Overdue Hiker

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Messages 81 - 93 of total 93 in this topic << First  |  < Previous  |  Show All  |  Next >  |  Last >>
climbski2

Mountain climber
Anchorage AK, Reno NV
Nov 4, 2012 - 02:52pm PT
One could easily design a failsafe on a device such that if a button IS NOT reset by a certain time it will send an Alert. Never have checked any of these things out in detail so I dont know if that is an offered feature.

Even so line of sight might cause failure.

I'm certainly not against these devices if well designed and used properly as a backup. A tool I could see myself wishing to have. I like backups for my backups if they are tiny , unobtrusive and simple.

I will die, yes, but damnwell not yet if I have anything to say about it.


EDIT
suggest a tell me three times protocol for setting into auto rescue mode.. or for that matter perhaps even any rescue mode.
mouse from merced

Trad climber
The finger of fate, my friends, is fickle.
Nov 4, 2012 - 03:10pm PT
http://www.nationalparkstraveler.com/2009/09/body-overdue-hiker-found-remote-rugged-area-grand-canyon-national-park4614

http://www.keprtv.com/news/local/Crews-searching-for-overdue-hikers-on-Mount-Ranier-137869213.html?s=experts

Just two of the many reports. I found these by going Google Images shopping.
Not all missing hikers are lost. Just unfortunate. Whatever the reason, the people out there looking are the real deal and deserve everyone's thanks and prayers.

It's not the most fun thing to get to find "the surpise" and not everyone's able to stomach the job of dealing with the find. I've talked to Merry Braun. She's not cold-blooded, certainly, but she is sometimes able to deal with thigs Werner and the others cannot. She's able to turn it off, not that she's immune to empathy, herself. She does whats necessary. More or less her own words, no sh#t.

And it's so newsworthy, this rescue business. People slam the media for overdoing things. Fair enough. But where would we be without their missing persons notifications, their amber alerts, and their internet postings? (Or might I better ask where would some formerly missing persons be?)

On point, does anyone have info on the results of either or both of the searches in the links above?
Don Paul

Big Wall climber
Colombia, South America
Nov 4, 2012 - 03:24pm PT
Seems to me all you would need would be a device that tracks you all the time, and let other people decide if you need a rescue. I think these things exist already, used by private security companies in places like Iraq and Afghanistan. It contains a gps so knows where it is, but I'm not sure how it communicates.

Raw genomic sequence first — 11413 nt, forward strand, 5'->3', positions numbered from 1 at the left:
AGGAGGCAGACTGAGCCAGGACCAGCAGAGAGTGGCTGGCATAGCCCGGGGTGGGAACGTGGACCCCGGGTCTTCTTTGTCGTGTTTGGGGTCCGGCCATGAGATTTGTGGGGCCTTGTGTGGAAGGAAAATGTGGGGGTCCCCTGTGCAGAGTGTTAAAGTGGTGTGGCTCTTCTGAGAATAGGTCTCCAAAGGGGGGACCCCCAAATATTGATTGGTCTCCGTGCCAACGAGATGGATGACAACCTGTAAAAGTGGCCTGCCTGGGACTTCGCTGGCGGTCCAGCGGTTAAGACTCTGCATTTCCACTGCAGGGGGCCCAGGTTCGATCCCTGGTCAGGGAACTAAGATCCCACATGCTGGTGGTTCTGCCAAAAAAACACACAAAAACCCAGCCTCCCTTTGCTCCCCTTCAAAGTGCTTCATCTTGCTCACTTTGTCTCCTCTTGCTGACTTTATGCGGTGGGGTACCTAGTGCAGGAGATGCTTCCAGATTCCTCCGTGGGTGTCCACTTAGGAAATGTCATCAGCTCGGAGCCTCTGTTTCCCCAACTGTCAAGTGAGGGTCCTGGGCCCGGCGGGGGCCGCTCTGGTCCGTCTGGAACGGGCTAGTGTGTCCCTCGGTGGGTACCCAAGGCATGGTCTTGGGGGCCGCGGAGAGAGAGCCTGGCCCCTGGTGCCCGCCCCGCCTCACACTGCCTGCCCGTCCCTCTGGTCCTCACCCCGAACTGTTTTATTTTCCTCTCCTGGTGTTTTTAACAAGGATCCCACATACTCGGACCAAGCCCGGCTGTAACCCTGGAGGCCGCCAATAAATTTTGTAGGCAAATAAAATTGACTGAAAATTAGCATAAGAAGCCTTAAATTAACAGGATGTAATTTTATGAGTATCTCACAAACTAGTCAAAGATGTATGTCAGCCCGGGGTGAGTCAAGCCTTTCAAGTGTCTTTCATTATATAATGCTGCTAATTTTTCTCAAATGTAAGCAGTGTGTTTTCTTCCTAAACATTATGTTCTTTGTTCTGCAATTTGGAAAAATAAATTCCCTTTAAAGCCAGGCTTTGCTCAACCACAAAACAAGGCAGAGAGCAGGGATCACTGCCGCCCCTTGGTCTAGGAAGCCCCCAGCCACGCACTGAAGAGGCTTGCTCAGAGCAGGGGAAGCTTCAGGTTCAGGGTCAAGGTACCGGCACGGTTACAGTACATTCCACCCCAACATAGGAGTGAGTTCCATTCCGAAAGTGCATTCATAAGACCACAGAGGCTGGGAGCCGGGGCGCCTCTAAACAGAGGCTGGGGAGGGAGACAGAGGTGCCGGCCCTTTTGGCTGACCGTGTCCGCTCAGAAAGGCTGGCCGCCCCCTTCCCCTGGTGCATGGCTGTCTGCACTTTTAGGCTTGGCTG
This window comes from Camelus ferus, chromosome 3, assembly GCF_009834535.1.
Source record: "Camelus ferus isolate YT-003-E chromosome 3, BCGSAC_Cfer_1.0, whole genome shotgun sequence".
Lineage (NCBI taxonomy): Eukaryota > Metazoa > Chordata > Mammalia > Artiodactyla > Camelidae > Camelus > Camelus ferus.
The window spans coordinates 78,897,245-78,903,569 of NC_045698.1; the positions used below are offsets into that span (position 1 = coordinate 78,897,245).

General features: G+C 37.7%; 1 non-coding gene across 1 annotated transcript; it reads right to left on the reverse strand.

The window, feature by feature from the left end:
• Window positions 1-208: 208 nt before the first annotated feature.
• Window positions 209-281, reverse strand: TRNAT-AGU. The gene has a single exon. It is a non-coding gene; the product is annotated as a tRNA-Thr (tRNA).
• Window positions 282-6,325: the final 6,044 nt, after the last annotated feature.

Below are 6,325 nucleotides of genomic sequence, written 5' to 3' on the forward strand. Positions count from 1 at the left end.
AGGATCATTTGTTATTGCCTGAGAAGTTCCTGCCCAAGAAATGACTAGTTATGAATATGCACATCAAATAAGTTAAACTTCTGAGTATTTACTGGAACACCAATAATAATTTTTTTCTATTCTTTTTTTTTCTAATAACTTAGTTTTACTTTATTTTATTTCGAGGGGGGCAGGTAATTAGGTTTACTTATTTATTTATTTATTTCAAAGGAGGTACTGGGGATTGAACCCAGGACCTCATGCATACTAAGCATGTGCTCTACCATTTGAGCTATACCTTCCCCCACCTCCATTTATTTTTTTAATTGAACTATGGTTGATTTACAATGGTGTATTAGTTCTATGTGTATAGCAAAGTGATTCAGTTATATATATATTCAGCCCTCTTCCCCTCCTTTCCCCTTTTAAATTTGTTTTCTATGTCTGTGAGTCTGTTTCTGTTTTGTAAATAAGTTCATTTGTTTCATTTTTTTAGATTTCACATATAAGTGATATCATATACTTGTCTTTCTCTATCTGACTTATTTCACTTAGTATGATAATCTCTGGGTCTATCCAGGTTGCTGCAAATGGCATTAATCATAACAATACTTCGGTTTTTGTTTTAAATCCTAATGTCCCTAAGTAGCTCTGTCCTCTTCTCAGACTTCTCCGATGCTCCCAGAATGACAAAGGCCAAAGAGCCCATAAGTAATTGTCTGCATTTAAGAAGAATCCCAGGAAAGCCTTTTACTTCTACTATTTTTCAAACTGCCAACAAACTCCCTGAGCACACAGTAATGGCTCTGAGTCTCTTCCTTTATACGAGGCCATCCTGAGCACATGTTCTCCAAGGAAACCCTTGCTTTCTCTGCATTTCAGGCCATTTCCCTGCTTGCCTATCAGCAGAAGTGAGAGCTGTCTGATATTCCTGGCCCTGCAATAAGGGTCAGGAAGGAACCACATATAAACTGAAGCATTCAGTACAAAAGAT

jstan

climber
Nov 4, 2012 - 03:36pm PT
They are available for cars. Need internet access. And a 12 volt battery.

http://www.brickhousesecurity.com/product/brickhouse+hct+plus.do?sortby=bestSellers


Mighty Hiker

climber
Vancouver, B.C.
Nov 4, 2012 - 04:19pm PT
There are several variants possible on a dead man's switch type transmitter. All subject to physical and human limitations, but some worth considering. They seem to range from:

1. Gadget that automatically broadcasts a message to say that you're OK, but not where you are, once a day - unless you intervene to tell it not to, or it isn't working.

2. #1, with the addition that it also broadcasts your location.

3. Gadget that automatically broadcasts a message to say that you're NOT OK, and where you are - unless you tell it otherwise.

4. Gadget (i.e. SPOT) that broadcasts a message with sub-texts, but only when you tell it to. Message ranging from "I'm OK" to "I'm OK, here's where I am" to "Here's where I am" to "I'm not OK, here's where I am" to "I'm not OK, here's where I am, I need help asap".

All dependent on human, mechanical and electronic failings, and also somewhat dependent on education of those who receive the messages. And there'll always be a significant number of false positives and false negatives. As observed upthread, it may overall still save rescuer time and resources.

Of course, a modern telephone, if in range and turned on, may continually tell observers where you are...
Fletcher

Trad climber
Fumbling towards stone
Nov 4, 2012 - 06:39pm PT
If you are using the "check-in" button daily, then this is typically going to narrow down your general vicinity. There's only so far one can go in one day.

Of course, if you become delirious for some reason and continue to wander without checking in, then that makes it harder.

Ain't no guarantees in this business!
Ron Anderson

Trad climber
USA Moundhouse Nev. and land o da SLEDS!
Nov 4, 2012 - 06:44pm PT